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BioGrace-II Project Background

Achieve harmonisation

The overall motivation to start this project is the observation that sustainability criteria for electricity, heat and cooling from solid and gaseous biomass are not yet harmonised. In January 2010, the European Commission published report COM(2010)11 in which it did not propose binding sustainability criteria at EU level as it is the case for  biofuels and bioliquids where such criteria have been made obligatory by the Renewable Energy Directive  (2009/28/EC; RED) and the amendment of the Fuel Quality Directive (2009/30/EC; FQD). Instead, the Commission made recommendations to Member States that are planning to introduce sustainability criteria for solid and gaseous biomass used in electricity, heating and cooling. These recommendations must ensure that sustainability criteria are harmonised between member states and are in line with the methodology as laid down in the RED. This would ensure greater consistency and avoid unwarranted discrimination in the use of raw  materials.

Enhance understanding of methodology

For electricity and heat from biomass, some national calculations tools for GHG calculations have been developed (Belgium, Germany, the Netherlands, and UK) but a discussion on harmonisation of these tools has not yet started. Part of such a harmonisation is a discussion on the methodology of making GHG calculations for solid and gaseous biomass. The report COM(2010)11 gives guidance for the GHG-methodology and presents default values for the GHG-savings for various biomass pathways. This information is however not as easy to use as the information in the RED, e.g. there are no disaggregated default values given and the conversion technology used is not specified. This project can play an important role in improving the suitability of the information in this  communication.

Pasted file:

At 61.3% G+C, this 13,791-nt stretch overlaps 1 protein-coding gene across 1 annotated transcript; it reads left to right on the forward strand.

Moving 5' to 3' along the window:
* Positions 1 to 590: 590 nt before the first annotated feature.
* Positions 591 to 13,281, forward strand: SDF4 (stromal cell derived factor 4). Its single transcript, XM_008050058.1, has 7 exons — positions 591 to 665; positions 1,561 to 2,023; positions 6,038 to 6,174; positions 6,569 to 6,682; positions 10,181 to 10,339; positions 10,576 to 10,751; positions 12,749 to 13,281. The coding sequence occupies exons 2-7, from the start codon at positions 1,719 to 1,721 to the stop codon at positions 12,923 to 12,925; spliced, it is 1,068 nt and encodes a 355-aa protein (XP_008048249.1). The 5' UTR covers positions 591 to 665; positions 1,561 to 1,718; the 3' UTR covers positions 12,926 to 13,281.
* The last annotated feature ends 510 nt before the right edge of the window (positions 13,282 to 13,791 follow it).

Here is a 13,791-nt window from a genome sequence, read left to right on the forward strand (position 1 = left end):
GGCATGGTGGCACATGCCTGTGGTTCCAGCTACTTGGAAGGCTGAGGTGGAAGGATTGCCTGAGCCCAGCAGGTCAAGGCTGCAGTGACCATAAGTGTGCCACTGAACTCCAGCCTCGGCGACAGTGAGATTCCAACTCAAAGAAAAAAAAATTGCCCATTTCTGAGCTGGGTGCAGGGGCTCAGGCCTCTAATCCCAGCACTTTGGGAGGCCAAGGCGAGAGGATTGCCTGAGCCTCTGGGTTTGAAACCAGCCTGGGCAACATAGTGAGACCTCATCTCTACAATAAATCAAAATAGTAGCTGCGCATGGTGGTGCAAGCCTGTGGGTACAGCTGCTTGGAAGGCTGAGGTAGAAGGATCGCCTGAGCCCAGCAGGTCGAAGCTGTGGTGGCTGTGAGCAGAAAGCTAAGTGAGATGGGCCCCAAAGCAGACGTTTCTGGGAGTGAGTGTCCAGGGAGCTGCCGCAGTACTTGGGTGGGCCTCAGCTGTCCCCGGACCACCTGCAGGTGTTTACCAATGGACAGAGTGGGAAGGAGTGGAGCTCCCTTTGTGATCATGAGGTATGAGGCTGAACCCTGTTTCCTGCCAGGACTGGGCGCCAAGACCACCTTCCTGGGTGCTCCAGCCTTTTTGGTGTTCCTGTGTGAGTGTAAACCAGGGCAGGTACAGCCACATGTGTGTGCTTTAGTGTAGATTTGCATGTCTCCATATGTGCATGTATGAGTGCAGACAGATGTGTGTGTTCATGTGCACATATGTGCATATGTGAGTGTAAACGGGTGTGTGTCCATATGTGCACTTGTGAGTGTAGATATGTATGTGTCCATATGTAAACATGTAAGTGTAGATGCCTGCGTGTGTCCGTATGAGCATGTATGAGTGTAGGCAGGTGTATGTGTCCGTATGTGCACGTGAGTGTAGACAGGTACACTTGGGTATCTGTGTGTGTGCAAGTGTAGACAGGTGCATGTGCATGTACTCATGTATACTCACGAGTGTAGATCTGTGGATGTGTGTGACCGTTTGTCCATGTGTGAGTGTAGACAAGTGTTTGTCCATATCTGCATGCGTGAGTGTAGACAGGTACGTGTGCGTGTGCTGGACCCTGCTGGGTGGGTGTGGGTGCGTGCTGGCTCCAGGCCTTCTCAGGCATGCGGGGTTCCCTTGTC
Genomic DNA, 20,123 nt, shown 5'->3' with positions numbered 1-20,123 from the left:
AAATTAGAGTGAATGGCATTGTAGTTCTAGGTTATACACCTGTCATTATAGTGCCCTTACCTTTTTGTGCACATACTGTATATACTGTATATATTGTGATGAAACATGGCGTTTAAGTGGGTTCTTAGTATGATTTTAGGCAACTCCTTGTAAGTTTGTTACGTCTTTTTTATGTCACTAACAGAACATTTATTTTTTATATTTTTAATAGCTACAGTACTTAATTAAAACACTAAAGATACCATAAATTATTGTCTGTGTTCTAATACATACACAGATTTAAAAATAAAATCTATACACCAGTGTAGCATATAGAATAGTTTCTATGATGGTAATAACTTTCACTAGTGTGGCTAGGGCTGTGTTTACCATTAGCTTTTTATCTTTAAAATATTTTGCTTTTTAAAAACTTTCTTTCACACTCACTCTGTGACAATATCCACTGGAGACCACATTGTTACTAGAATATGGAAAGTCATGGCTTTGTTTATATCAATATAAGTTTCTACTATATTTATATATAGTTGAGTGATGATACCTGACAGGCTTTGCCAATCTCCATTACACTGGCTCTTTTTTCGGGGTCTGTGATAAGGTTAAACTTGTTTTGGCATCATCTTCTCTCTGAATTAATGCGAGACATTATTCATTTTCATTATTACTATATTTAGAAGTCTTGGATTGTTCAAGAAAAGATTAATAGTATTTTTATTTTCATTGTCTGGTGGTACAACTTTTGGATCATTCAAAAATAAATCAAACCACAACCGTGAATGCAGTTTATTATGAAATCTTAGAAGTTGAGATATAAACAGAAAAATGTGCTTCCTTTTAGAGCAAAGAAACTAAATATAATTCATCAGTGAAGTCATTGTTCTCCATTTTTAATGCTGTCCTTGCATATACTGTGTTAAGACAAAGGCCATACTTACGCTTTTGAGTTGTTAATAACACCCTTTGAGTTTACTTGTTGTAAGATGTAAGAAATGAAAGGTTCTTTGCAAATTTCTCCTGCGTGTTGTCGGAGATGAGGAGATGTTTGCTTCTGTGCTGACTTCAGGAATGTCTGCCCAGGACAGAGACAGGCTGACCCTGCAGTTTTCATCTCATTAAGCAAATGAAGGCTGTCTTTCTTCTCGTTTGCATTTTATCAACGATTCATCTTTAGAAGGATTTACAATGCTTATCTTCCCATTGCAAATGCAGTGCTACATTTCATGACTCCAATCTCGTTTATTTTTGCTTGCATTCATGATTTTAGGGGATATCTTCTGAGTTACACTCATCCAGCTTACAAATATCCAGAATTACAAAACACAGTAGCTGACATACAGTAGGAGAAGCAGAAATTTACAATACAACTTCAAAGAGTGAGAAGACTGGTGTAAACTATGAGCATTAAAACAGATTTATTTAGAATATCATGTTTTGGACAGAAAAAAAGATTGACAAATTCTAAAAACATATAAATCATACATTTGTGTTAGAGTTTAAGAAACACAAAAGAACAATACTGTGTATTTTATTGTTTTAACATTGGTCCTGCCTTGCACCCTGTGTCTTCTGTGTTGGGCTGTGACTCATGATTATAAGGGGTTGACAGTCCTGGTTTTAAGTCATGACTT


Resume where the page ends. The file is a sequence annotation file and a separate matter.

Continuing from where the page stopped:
The important user needs and market barriers that will be tackled by this project are the following:

  • Trading barriers

When a minimum GHG saving has to be proven, different GHG calculation methods in member states lead to  restrictions for biomass trade across borders. It will lead to additional administrative costs (e.g. double GHG  calculations and verifications). It can be a barrier for the development of large biomass supply chains for biomass coming from outside of the EU.

  • Verification problems by auditors

Auditors report that GHG-saving calculations are often difficult to verify. This is caused by the complexity of the matter plus the large number of data that has to be checked in combination with the different reporting structures that are being used.

  • Level playing field between member states

Different GHG methodology and different input values could lead to an artificial variation on GHG performance between member states, thus limiting the establishment of a level playing field between member states.

The project BioGrace-II builds upon the earlier (2010-2012) IEE-project BioGrace which harmonised GHG calculations for biofuels for transport.